NRF to join ATA suit against SoCal truck plan
The world's largest retail trade association has filed legal papers requesting to join a trucking industry lawsuit against the Southern California ports' trucking re-regulation plan.
The National Retail Federation, in its filing which included arguments supporting the American Trucking Associations lawsuit, is also asking the federal judge presiding over the suit to issue an injunction blocking the implementation of the ports of Long Beach and Los Angeles $2.4 billion truck plan. The ATA filed its suit July 28 with the federal Circuit Court in Los Angeles, and subsequently asked the judge to issue an injunction against the truck plan.
The NRF will formally ask the judge to join the case at a preliminary injunction hearing in the case on Sept. 8. The Natural Resources Defense Council, the Sierra Club and the Coalition for Clean Air will also ask the judge at the hearing to join the case in support of the ports.
While the NRF filing supports the ATA lawsuit, it also includes additional arguments that the ports are attempting to regulate interstate commerce, a power reserved to the federal government in the U.S. Constitution, and other federal law.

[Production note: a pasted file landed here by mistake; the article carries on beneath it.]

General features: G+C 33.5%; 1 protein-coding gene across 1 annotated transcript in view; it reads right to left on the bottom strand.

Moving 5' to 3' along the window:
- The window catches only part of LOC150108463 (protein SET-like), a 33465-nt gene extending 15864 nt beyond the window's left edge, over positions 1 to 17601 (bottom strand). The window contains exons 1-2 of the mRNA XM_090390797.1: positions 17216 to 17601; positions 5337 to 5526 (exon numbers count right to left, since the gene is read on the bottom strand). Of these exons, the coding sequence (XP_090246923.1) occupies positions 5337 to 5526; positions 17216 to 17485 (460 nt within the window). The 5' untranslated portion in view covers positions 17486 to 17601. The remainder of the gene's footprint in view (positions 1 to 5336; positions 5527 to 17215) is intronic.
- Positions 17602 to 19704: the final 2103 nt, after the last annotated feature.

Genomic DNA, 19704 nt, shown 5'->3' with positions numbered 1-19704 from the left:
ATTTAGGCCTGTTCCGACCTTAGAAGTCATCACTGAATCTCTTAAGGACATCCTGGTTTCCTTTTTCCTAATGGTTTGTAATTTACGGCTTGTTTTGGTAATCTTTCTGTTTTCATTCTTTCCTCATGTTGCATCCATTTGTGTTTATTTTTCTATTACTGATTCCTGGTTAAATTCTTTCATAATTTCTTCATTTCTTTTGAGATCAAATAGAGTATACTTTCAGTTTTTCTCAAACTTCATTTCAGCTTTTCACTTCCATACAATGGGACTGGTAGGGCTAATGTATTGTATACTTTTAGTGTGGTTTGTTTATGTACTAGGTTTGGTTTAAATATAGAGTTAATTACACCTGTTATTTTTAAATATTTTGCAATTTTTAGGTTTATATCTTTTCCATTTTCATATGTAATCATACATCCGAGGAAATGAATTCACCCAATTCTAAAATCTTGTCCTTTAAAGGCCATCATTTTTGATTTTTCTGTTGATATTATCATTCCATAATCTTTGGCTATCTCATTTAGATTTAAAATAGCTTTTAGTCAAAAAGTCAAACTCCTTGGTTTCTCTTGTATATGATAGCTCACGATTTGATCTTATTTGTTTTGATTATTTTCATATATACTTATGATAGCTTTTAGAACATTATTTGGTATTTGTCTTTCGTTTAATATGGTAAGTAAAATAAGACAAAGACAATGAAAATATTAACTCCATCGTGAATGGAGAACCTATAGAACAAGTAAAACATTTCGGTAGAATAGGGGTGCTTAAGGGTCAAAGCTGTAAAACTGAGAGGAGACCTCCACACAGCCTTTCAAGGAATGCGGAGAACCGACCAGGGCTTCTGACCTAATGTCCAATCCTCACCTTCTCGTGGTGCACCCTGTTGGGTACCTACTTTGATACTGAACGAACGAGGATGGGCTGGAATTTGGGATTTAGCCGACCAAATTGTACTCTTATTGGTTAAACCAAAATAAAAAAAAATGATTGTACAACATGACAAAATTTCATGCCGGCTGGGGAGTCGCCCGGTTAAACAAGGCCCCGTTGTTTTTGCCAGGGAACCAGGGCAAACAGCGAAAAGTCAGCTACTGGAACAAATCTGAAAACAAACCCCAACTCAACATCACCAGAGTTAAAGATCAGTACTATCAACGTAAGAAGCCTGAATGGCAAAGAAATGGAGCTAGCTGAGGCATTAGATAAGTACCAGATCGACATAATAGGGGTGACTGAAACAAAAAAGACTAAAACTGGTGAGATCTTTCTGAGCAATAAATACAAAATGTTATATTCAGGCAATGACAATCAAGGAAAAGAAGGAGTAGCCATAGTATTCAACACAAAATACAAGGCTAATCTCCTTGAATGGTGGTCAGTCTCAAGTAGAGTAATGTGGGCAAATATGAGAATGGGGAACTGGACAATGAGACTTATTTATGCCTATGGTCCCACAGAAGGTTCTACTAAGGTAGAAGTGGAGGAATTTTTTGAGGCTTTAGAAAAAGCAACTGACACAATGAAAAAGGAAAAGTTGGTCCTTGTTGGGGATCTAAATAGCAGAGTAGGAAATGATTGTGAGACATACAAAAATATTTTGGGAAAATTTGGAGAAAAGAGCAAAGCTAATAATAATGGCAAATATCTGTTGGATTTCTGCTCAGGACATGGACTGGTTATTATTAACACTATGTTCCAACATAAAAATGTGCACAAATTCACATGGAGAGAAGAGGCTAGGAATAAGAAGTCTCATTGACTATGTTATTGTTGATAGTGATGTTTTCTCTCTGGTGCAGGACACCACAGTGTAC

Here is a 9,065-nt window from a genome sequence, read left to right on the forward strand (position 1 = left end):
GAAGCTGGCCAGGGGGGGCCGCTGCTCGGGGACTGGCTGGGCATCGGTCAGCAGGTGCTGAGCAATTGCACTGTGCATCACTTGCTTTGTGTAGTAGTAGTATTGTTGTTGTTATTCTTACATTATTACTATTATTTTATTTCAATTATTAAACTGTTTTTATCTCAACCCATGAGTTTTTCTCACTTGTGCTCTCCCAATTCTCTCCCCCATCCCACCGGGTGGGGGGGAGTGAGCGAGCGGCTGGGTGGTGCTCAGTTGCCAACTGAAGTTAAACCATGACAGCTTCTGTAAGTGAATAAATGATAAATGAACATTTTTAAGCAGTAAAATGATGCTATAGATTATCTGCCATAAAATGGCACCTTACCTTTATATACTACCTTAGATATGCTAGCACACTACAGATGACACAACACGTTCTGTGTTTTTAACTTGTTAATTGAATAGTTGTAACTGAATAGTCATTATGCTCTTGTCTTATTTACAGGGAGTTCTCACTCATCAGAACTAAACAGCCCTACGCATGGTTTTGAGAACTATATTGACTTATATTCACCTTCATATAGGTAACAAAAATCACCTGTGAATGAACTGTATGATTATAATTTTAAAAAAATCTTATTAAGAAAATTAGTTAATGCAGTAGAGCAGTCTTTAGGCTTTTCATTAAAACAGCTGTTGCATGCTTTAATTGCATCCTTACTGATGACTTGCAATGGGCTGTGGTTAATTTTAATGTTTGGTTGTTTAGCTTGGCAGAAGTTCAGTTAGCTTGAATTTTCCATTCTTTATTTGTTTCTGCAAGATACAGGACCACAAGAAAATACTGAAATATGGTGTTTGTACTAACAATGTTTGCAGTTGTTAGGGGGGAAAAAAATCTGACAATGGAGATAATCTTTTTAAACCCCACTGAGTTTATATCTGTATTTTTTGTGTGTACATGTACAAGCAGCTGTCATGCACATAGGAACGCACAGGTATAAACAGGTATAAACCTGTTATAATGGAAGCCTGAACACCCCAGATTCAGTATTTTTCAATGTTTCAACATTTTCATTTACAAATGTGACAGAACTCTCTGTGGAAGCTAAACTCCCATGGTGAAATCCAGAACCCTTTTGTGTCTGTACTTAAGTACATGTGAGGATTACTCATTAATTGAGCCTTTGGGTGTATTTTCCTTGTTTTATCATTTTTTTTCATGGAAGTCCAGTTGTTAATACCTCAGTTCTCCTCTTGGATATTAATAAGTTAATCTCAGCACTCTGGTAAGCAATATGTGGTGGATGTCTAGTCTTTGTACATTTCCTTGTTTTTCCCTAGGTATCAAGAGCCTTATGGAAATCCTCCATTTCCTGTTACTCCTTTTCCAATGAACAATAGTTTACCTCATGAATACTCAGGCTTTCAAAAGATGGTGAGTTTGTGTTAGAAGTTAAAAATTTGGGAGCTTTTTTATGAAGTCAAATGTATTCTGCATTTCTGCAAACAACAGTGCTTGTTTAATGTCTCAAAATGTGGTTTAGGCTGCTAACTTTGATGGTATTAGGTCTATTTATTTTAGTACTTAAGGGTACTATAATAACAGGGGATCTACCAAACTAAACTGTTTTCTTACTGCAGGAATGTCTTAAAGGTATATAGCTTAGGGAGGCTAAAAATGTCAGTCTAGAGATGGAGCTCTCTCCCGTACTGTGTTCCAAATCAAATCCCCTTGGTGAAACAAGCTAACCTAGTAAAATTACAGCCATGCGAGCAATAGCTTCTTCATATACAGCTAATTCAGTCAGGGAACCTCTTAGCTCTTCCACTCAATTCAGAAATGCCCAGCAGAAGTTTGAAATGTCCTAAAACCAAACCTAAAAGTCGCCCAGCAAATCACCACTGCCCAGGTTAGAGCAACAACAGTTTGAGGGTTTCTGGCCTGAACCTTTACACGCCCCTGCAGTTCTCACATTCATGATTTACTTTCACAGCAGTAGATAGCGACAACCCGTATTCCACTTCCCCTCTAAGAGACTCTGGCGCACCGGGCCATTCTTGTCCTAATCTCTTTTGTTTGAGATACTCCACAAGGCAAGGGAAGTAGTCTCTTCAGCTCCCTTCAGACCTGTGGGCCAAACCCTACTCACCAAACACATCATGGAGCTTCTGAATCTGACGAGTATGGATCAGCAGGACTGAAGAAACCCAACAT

“That is why the framers wisely embedded in the Constitution numerous mutually reinforcing provisions and structural principles designed to preclude one state from taking advantage of the residents and industries of other states,” the NRF brief says. “The ports of Los Angeles and Long Beach have lost sight of these principles and are improperly treating activities at those ports as purely local matters to be disposed of based on purely parochial interests.”
The truck plan, which is to take affect Oct. 1, seeks to replace or retrofit the nearly 17,000 drayage trucks servicing the two ports. The plan involves three components:
' A progressive multiyear ban on older model trucks.
' A $35-per-TEU container tax to pay for the trucks.
' An accessing scheme that requires trucking firms wishing to continue working at the two ports after Oct. 1 to meet certain ports-defined criteria in order to receive a ports-generated access license. ' Keith Higginbotham